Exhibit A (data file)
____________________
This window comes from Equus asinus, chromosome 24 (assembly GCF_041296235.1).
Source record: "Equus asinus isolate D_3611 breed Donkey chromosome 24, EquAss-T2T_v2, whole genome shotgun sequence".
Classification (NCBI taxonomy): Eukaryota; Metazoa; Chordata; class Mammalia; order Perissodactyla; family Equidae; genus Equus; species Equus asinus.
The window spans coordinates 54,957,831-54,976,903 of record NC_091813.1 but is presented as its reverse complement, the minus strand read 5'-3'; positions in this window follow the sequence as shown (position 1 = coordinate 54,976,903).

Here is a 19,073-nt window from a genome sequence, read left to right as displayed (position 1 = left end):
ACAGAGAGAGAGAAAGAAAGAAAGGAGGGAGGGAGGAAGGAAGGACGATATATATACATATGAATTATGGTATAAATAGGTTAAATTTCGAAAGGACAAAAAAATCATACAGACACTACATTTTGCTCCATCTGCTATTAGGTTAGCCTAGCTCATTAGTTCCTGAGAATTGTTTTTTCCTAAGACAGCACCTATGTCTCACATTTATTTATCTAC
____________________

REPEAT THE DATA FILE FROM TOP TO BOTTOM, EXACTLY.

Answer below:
This window comes from Equus asinus, chromosome 24 (assembly GCF_041296235.1).
Source record: "Equus asinus isolate D_3611 breed Donkey chromosome 24, EquAss-T2T_v2, whole genome shotgun sequence".
Classification (NCBI taxonomy): Eukaryota; Metazoa; Chordata; class Mammalia; order Perissodactyla; family Equidae; genus Equus; species Equus asinus.
The window spans coordinates 54,957,831-54,976,903 of record NC_091813.1 but is presented as its reverse complement, the minus strand read 5'-3'; positions in this window follow the sequence as shown (position 1 = coordinate 54,976,903).

Here is a 19,073-nt window from a genome sequence, read left to right as displayed (position 1 = left end):
ACAGAGAGAGAGAAAGAAAGAAAGGAGGGAGGGAGGAAGGAAGGACGATATATATACATATGAATTATGGTATAAATAGGTTAAATTTCGAAAGGACAAAAAAATCATACAGACACTACATTTTGCTCCATCTGCTATTAGGTTAGCCTAGCTCATTAGTTCCTGAGAATTGTTTTTTCCTAAGACAGCACCTATGTCTCACATTTATTTATCTAC